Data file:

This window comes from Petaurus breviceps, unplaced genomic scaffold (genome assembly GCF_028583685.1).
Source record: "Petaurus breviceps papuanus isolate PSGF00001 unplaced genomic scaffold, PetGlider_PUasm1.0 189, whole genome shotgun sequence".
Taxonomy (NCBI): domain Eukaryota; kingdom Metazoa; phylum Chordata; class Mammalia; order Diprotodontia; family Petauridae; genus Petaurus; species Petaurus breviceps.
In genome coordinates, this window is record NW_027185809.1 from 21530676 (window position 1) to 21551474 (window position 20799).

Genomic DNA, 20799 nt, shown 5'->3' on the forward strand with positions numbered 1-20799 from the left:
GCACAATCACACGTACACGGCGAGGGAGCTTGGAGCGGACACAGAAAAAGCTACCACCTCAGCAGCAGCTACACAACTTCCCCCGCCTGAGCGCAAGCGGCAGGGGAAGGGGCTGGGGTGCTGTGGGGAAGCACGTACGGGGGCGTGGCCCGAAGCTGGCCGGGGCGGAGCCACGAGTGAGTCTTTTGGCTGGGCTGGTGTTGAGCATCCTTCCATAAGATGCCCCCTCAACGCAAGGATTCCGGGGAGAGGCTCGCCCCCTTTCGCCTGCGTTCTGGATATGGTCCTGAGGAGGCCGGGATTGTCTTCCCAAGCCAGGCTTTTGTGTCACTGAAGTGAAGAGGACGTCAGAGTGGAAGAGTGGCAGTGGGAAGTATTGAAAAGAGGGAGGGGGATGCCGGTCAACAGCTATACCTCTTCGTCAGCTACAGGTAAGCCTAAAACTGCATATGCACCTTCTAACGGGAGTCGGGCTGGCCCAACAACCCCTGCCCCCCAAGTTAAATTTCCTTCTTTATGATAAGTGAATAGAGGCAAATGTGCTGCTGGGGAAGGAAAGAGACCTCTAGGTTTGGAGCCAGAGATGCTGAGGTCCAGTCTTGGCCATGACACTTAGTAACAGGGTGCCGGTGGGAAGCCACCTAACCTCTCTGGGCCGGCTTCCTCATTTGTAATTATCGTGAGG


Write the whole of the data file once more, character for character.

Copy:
This window comes from Petaurus breviceps, unplaced genomic scaffold (genome assembly GCF_028583685.1).
Source record: "Petaurus breviceps papuanus isolate PSGF00001 unplaced genomic scaffold, PetGlider_PUasm1.0 189, whole genome shotgun sequence".
Taxonomy (NCBI): domain Eukaryota; kingdom Metazoa; phylum Chordata; class Mammalia; order Diprotodontia; family Petauridae; genus Petaurus; species Petaurus breviceps.
In genome coordinates, this window is record NW_027185809.1 from 21530676 (window position 1) to 21551474 (window position 20799).

Genomic DNA, 20799 nt, shown 5'->3' on the forward strand with positions numbered 1-20799 from the left:
GCACAATCACACGTACACGGCGAGGGAGCTTGGAGCGGACACAGAAAAAGCTACCACCTCAGCAGCAGCTACACAACTTCCCCCGCCTGAGCGCAAGCGGCAGGGGAAGGGGCTGGGGTGCTGTGGGGAAGCACGTACGGGGGCGTGGCCCGAAGCTGGCCGGGGCGGAGCCACGAGTGAGTCTTTTGGCTGGGCTGGTGTTGAGCATCCTTCCATAAGATGCCCCCTCAACGCAAGGATTCCGGGGAGAGGCTCGCCCCCTTTCGCCTGCGTTCTGGATATGGTCCTGAGGAGGCCGGGATTGTCTTCCCAAGCCAGGCTTTTGTGTCACTGAAGTGAAGAGGACGTCAGAGTGGAAGAGTGGCAGTGGGAAGTATTGAAAAGAGGGAGGGGGATGCCGGTCAACAGCTATACCTCTTCGTCAGCTACAGGTAAGCCTAAAACTGCATATGCACCTTCTAACGGGAGTCGGGCTGGCCCAACAACCCCTGCCCCCCAAGTTAAATTTCCTTCTTTATGATAAGTGAATAGAGGCAAATGTGCTGCTGGGGAAGGAAAGAGACCTCTAGGTTTGGAGCCAGAGATGCTGAGGTCCAGTCTTGGCCATGACACTTAGTAACAGGGTGCCGGTGGGAAGCCACCTAACCTCTCTGGGCCGGCTTCCTCATTTGTAATTATCGTGAGG